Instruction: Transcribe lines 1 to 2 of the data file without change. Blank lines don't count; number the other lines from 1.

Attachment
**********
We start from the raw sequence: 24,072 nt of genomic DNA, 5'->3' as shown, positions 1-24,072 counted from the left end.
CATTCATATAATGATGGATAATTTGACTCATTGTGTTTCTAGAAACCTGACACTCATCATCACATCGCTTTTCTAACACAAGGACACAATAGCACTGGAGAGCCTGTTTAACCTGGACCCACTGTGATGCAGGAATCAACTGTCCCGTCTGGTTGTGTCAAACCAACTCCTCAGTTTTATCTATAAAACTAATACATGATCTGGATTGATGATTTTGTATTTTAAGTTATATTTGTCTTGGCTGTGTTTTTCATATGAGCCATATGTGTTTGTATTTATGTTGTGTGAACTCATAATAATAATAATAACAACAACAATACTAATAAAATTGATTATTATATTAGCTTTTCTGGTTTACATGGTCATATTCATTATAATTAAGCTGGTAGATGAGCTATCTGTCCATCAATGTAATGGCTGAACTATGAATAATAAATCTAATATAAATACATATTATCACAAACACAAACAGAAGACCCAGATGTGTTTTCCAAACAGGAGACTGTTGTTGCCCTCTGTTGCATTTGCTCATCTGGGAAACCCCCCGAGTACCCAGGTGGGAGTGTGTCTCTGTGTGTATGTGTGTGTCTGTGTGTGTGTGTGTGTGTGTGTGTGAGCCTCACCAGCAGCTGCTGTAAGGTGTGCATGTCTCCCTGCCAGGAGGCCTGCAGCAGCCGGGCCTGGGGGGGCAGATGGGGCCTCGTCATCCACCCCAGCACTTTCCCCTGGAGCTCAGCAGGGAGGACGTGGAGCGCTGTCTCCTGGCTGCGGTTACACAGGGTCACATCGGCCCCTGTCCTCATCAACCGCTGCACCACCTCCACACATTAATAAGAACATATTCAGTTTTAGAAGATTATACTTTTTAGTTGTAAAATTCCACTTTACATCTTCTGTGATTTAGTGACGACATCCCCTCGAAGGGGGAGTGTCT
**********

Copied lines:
We start from the raw sequence: 24,072 nt of genomic DNA, 5'->3' as shown, positions 1-24,072 counted from the left end.
CATTCATATAATGATGGATAATTTGACTCATTGTGTTTCTAGAAACCTGACACTCATCATCACATCGCTTTTCTAACACAAGGACACAATAGCACTGGAGAGCCTGTTTAACCTGGACCCACTGTGATGCAGGAATCAACTGTCCCGTCTGGTTGTGTCAAACCAACTCCTCAGTTTTATCTATAAAACTAATACATGATCTGGATTGATGATTTTGTATTTTAAGTTATATTTGTCTTGGCTGTGTTTTTCATATGAGCCATATGTGTTTGTATTTATGTTGTGTGAACTCATAATAATAATAATAACAACAACAATACTAATAAAATTGATTATTATATTAGCTTTTCTGGTTTACATGGTCATATTCATTATAATTAAGCTGGTAGATGAGCTATCTGTCCATCAATGTAATGGCTGAACTATGAATAATAAATCTAATATAAATACATATTATCACAAACACAAACAGAAGACCCAGATGTGTTTTCCAAACAGGAGACTGTTGTTGCCCTCTGTTGCATTTGCTCATCTGGGAAACCCCCCGAGTACCCAGGTGGGAGTGTGTCTCTGTGTGTATGTGTGTGTCTGTGTGTGTGTGTGTGTGTGTGTGTGAGCCTCACCAGCAGCTGCTGTAAGGTGTGCATGTCTCCCTGCCAGGAGGCCTGCAGCAGCCGGGCCTGGGGGGGCAGATGGGGCCTCGTCATCCACCCCAGCACTTTCCCCTGGAGCTCAGCAGGGAGGACGTGGAGCGCTGTCTCCTGGCTGCGGTTACACAGGGTCACATCGGCCCCTGTCCTCATCAACCGCTGCACCACCTCCACACATTAATAAGAACATATTCAGTTTTAGAAGATTATACTTTTTAGTTGTAAAATTCCACTTTACATCTTCTGTGATTTAGTGACGACATCCCCTCGAAGGGGGAGTGTCT